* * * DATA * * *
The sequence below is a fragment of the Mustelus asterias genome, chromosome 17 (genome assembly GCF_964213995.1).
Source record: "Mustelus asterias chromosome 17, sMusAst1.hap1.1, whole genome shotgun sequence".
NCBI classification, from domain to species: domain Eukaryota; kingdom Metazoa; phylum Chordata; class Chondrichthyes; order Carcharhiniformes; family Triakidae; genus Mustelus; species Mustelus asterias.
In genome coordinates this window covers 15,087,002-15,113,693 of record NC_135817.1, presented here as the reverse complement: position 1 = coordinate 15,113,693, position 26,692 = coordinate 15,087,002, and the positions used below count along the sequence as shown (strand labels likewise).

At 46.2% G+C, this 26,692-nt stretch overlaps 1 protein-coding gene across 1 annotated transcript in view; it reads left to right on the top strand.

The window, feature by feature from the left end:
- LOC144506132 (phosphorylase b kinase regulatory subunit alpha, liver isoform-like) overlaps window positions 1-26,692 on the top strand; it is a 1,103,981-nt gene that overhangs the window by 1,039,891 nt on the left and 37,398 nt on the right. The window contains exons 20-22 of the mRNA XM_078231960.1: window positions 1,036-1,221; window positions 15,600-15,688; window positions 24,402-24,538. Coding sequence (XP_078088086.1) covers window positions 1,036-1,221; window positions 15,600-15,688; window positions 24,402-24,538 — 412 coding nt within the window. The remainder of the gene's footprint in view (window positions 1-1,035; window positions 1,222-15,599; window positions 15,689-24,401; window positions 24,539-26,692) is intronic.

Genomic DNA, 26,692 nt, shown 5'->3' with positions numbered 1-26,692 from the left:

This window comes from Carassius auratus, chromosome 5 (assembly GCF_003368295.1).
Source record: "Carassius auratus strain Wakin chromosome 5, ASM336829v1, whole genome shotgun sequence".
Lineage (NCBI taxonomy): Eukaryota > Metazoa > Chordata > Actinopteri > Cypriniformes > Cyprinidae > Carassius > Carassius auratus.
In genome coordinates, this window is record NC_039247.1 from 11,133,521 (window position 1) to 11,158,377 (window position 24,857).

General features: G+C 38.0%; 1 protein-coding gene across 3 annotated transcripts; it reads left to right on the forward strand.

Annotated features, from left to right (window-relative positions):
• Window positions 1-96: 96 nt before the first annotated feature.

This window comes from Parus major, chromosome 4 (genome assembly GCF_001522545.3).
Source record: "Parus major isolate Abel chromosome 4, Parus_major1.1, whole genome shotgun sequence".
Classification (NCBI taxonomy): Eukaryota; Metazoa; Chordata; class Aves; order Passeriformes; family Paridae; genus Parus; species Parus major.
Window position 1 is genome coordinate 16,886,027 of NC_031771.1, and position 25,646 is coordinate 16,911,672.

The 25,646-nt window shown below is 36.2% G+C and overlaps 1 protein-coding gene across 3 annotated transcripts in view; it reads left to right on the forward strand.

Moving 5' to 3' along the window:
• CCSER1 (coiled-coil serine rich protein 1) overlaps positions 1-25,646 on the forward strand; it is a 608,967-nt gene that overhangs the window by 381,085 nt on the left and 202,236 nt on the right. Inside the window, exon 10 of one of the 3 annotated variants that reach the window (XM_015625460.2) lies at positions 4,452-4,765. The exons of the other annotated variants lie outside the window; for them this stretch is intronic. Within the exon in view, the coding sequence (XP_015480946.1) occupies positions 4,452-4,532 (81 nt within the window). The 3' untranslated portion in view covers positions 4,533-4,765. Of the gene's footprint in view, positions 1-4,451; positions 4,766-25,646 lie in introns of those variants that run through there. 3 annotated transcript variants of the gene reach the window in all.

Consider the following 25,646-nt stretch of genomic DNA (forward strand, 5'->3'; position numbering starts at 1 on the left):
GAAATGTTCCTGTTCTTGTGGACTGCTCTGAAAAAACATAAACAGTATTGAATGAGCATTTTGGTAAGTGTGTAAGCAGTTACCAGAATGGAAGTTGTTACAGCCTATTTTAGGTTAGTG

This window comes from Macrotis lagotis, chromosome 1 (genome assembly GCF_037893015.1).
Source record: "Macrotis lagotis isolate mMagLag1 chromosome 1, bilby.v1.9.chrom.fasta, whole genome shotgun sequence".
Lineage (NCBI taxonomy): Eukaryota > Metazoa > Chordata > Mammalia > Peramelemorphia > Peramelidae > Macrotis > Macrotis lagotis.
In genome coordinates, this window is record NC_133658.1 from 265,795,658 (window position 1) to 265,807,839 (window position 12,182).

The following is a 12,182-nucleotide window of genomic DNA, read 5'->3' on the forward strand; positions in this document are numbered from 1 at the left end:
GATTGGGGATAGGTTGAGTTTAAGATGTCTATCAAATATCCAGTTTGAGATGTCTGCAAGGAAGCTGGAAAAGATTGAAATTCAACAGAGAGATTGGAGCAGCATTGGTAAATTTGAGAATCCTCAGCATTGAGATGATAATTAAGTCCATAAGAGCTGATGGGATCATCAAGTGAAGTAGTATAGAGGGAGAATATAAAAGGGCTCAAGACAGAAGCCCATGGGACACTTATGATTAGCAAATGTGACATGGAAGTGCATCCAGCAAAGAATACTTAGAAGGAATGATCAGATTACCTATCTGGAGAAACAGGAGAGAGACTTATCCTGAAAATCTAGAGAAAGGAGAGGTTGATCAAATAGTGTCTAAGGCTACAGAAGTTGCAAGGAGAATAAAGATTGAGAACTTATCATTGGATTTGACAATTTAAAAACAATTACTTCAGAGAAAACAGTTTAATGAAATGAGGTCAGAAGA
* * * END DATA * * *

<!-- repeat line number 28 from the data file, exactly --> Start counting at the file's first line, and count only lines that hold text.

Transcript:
In genome coordinates, this window is record NC_133658.1 from 265,795,658 (window position 1) to 265,807,839 (window position 12,182).